Missouri adoptees hope for better records laws: families hope to gain more rights
By Hugh S. Welsh/

For adoptees born in Missouri, getting a passport can be stroke-inducing - literally.

"I've heard horror stories about people dropping dead after getting turned down for passports, because their amended birth certificate says their adoptive father gave birth to them," said Marilyn Waugh, who works in Kansas' adoption records department and is the director of the Adoption Concerns Triangle in Kansas, "or, if the adoptees' adoptive mother is significantly younger than the adoptive father, then the adoptee's mother could appear to be 8, 10 or 12 years old when she gave birth; this reads like a false form of identification."

In Missouri, adoptees cannot obtain a copy of their original birth certificate or adoption record.

For some people, this represents an infringement of constitutional rights. For others, the inability to identify birth parents is a detriment to their health.

Such was the concern of Waugh's birth daughter, whom Waugh gave up to adoption in Kansas when she was young.

As it turned out, a genetic disease existed in Waugh's family tree, Ehlers-Danlos Type 4.

Waugh's niece had been diagnosed with the disease, which is caused by a defect in collagen synthesis and is treatable. In the case of Waugh's niece, the severity of the disease ultimately claimed her life.

Waugh had already been sought out by her birth daughter and the two had been in regular contact. So, when Waugh learned the news, all she had to do was pick up the phone.

"I can only imagine what it would be like for birth mothers who cannot get a hold of their adopted child when it really matters," Waugh said.

After undergoing extensive testing at the KU Medical Center, Waugh and her birth daughter came back negative for the disease.

Waugh has been working diligently over the past decade to see that Missouri implement an open-record policy for adoptees as Kansas did in the 1950s.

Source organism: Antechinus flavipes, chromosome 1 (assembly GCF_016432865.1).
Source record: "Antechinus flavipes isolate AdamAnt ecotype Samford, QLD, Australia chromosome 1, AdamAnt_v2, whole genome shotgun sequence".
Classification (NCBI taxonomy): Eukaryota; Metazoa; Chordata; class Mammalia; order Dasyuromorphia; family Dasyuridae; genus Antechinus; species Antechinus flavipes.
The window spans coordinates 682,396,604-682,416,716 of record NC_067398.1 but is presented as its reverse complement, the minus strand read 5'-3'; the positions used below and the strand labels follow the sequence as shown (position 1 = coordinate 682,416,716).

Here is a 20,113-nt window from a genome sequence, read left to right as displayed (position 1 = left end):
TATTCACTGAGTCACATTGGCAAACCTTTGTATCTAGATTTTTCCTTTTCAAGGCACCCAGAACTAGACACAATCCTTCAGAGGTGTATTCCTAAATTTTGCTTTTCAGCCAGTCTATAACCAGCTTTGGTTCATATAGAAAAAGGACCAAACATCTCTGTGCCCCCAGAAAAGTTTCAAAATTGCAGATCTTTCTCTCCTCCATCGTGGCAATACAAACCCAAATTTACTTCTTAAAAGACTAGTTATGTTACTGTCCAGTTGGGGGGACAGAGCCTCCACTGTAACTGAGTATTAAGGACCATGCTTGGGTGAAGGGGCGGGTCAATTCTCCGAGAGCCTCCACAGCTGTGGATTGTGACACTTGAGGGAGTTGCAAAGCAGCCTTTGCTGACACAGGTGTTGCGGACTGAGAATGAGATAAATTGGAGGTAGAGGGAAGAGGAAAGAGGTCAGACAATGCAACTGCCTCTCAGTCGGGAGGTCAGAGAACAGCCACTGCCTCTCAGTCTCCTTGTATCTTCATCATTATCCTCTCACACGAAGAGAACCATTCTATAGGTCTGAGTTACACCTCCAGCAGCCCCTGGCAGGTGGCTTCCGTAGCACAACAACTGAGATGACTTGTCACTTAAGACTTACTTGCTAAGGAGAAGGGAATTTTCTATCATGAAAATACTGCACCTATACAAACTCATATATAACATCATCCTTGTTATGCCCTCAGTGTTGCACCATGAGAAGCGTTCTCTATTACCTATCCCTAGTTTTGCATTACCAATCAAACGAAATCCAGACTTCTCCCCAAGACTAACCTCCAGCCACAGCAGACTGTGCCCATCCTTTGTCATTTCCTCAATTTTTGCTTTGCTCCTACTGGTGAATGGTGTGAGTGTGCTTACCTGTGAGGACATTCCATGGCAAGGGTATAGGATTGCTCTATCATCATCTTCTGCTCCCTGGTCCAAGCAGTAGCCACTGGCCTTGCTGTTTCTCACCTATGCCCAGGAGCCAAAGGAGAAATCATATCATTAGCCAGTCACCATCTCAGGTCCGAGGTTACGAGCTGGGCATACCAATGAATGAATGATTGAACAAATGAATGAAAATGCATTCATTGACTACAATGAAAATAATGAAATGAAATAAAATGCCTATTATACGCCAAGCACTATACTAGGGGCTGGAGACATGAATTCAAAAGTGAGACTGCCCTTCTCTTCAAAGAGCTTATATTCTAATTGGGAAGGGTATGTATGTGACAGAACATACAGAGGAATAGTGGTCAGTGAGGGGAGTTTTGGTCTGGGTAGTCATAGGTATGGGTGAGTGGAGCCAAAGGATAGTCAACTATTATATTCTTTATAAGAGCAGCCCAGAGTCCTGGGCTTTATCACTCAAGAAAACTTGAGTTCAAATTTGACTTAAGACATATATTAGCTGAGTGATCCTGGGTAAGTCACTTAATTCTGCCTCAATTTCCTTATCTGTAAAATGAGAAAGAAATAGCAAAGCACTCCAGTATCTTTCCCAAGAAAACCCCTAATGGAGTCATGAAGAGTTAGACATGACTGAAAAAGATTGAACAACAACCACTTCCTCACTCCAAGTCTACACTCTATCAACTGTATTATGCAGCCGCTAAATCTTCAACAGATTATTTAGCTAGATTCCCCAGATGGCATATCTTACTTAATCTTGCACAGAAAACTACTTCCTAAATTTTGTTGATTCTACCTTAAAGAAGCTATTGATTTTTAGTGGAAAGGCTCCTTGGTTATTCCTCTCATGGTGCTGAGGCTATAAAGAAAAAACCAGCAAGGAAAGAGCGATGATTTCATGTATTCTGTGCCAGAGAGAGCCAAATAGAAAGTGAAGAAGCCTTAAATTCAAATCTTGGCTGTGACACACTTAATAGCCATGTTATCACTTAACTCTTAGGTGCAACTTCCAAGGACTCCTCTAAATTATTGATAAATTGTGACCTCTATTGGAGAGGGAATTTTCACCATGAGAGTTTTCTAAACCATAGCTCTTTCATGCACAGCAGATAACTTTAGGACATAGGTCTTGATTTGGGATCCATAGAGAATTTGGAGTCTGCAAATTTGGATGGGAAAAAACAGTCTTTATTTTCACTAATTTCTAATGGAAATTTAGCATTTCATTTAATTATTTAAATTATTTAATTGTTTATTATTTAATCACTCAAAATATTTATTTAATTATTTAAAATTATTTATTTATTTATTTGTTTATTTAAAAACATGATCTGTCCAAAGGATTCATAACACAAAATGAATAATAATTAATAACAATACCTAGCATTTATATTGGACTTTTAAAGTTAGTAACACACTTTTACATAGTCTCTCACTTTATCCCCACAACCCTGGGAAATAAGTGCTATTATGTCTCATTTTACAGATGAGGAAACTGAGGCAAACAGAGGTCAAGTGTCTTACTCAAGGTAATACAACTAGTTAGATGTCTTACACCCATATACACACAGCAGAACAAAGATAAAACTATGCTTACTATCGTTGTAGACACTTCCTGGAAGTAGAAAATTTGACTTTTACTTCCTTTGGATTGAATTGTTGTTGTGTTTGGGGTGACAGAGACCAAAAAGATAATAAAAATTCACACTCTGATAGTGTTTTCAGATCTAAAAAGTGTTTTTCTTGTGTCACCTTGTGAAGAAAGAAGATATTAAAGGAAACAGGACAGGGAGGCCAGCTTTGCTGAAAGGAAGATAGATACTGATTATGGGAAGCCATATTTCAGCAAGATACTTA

Kansas allows adoptees to obtain adoption records and original birth certificates when they reach the age of 18. Kansas is one of just eight states with such a policy.

Missouri is among a handful of states - including Minnesota, Oklahoma and Colorado - considering similar legislation. Beginning in 2009, Maine will become the ninth state to have open records for adoptees.

In Kansas, all an adoptee has to do to obtain a certified copy of their original birth certificate is write his or her name at birth and check yes on two boxes: one asking if he or she has been adopted, the other asking if he or she is requesting the birth record before adoption.

The request for an adoption record is every bit as easy, requiring completion of a one-sided sheet of paper asking for basic personal information and a dated signature.

According to Waugh, the state gets more than 500 requests for adoption records every year.

She said Kansas does not allow birth parents to decline contact with their adopted children, which is one of the most pressing issues facing open records for adoptees.

At present, Oregon is the only state where a birth parent can opt to check a box refusing future contact with his or her child.

Opponents to open records argue that abortions would skyrocket if such a policy was established in Missouri.

Thomas Atwood, president of the National Council for Adoption, recently said the following on National Public Radio's "Talk of the Nation":

"What I would say, for some women, is that they won't choose adoption unless they can choose it confidentially. What is that number? I don't know. But it clearly has a micro or personal effect."

Waugh, a reunited birth mother herself, has a different opinion.

"I believe every state would benefit from an open-record policy toward adoptees," Waugh said. "There's nothing shameful about giving your child to someone better equipped to love and care for that child; virtually all adoptees I've ever met are thankful for the decision made by their birth parents."